UMEM Educational Pearls

Takeaways

High flow nasal cannula (HFNC) is a valid option in the management of acute hypoxic respiratory failure (AHRF) without hypercapnia, as evidenced by multiple studies including the FLORALI trial. Failure of HFNC, however, may result in delayed intubation and worsened clinical outcomes. 

Factors predicting HFNC failure and subsequent intubation include:

  • Lack of RR improvement at 30 and 45 minutes after initation of HFNC
  • Lack of SpO2% improvement at 15, 30, and 60 minutes
  • Persistence of paradoxic breathing (thoracoabdominal dyssynchrony) at 15, 30, 60, and 120 minutes
  • Presence of additional organ system failure, especially hemodynamic (shock) or neurologic (depressed mental status)

Consider whether or not HFNC is appropriate in your patient with AHRF, and if you use it, reevaluate your patient to ensure improvement, or escalate their respiratory support. 

In-Depth

For patients with acute hypoxic respiratory failure without hypercapnia, the FLORALI trial demonstrated that high flow nasal cannula (HFNC) therapy increases ventilator-free days, reduces 90-day mortality, and is associated with better comfort and lower dyspnea severity when compared to conventional oxygen therapy and non-invasive ventilation (NIV). Failure of HFNC, however, may result in delayed intubation and worse clinical outcomes in patients with acute hypoxic respiratory failure. So how do we predict in the ED which patients are going to fail?

Sztrymf et al. evaluated patients placed on HFNC for nonhypercapneic acute hypoxic respiratory failure, who later went on to require endotracheal intubation. The cohort who failed HFNC had significantly:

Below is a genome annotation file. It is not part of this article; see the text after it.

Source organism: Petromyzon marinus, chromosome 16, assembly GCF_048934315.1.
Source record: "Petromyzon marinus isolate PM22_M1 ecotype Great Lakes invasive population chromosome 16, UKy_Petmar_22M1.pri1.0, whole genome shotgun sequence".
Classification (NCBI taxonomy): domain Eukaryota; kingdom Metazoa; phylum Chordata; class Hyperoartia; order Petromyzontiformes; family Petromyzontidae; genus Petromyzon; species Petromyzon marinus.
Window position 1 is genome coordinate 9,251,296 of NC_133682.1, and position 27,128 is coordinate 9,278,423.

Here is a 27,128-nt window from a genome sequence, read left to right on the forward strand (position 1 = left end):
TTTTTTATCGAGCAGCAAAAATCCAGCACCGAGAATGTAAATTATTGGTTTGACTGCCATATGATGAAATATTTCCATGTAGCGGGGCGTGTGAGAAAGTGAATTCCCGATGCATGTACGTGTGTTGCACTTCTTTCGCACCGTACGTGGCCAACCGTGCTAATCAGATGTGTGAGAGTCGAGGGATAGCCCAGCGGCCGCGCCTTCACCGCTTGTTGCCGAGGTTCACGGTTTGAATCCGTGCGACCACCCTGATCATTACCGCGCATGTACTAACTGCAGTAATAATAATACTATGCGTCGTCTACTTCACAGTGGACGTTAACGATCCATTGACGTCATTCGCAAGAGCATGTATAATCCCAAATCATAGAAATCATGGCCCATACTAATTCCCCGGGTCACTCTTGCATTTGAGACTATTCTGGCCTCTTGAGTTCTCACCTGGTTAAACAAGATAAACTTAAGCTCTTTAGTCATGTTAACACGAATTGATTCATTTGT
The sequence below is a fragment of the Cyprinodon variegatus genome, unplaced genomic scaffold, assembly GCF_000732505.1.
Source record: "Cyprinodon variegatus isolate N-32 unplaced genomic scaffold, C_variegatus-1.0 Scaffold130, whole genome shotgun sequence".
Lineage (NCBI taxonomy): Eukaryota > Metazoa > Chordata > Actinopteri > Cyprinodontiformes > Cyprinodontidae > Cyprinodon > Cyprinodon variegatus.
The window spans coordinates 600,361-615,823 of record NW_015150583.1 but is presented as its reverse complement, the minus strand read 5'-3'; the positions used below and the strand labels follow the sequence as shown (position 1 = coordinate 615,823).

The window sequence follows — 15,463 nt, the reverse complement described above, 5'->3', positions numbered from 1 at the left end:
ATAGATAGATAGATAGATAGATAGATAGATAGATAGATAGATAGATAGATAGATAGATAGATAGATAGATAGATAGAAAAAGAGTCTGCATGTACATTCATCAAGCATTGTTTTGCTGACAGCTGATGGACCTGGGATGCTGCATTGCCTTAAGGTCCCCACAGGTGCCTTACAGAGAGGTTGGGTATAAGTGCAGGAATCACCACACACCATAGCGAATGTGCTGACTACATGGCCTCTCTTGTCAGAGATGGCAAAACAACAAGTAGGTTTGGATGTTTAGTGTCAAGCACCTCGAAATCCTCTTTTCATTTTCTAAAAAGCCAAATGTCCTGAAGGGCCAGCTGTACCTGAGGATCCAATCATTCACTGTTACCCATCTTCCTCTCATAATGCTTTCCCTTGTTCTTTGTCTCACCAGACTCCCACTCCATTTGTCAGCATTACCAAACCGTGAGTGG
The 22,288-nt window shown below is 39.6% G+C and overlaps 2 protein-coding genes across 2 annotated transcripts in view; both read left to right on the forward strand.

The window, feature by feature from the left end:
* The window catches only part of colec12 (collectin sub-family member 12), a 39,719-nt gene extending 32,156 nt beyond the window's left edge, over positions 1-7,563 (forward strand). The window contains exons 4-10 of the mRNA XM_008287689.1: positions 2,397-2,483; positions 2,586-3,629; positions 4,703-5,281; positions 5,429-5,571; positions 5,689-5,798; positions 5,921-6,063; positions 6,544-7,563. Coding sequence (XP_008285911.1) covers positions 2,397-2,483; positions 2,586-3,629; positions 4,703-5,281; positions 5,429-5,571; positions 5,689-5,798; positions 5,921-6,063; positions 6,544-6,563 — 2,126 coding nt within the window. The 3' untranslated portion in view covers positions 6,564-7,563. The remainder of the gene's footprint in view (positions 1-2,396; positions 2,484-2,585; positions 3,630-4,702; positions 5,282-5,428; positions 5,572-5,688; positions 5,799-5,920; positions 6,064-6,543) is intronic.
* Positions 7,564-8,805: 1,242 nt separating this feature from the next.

-     higher RR at 30 & 45 minutes after initiation of HFNC

-     lower SpO2% at 15, 30, and 60 minutes

-     higher incidence of paradoxical breathing (thoracoabdominal dyssynchrony) at 15, 30, 60, and 120 minutes

In an observational study of patients with ARDS,* Messika et al. found that factors predicting HFNC failure included:

-     a higher Simplified Acute Physiology Score II (SAPS II; 46 v. 29, p=.001)

-     additional organ system failure (mostly hemodynamic or neurological)

-   trends towards lower PaO2:FiO2 ratios and higher RR

So don’t set it and forget it! Consider a different method of respiratory support if your patient has multi-organ system failure, especially if they are in shock or have altered mental status. If you do use HFNC, reevaluate your patient at 15 minutes and again at 30 minutes to make sure their respiratory rate and SpO2 have improved and that there is no paradoxic breathing (or it is resolving). If not, move on to NIV or invasive mechanical ventilation. 

*acute respiratory failure occurring within 1 week of known clinical insult with PaO2:FiO2 <300mmHg and bilateral opacities on chest x-ray not attributable to cardiac failure/volume overload

 

References

1.   Frat JP, Thille AW, Mercat A, et al. High-flow oxygen through nasal cannula in acute hypoxemic respiratory failure. N Engl J Med. 2015;372:2185–96.

2.   Sztrymf B, Messika J, Bertrand F, et al. Beneficial effects of humidified high flow nasal oxygen in critical care patients: a prospective pilot study. Intensive Care Med. 2011;37:1780–6.

3.   Messika J, Ben Ahmed K, Gaudry S, et al. Use of high-flow nasal cannula oxygen therapy in subjects with ARDS: a 1-year observational study. Respir Care. 2015;60(2):162-9.

4.   Hernandez G, Roca O, Colinas L. High-flow nasal cannula support therapy: new insights and improving performance. Crit Care. 2017;21(1):62.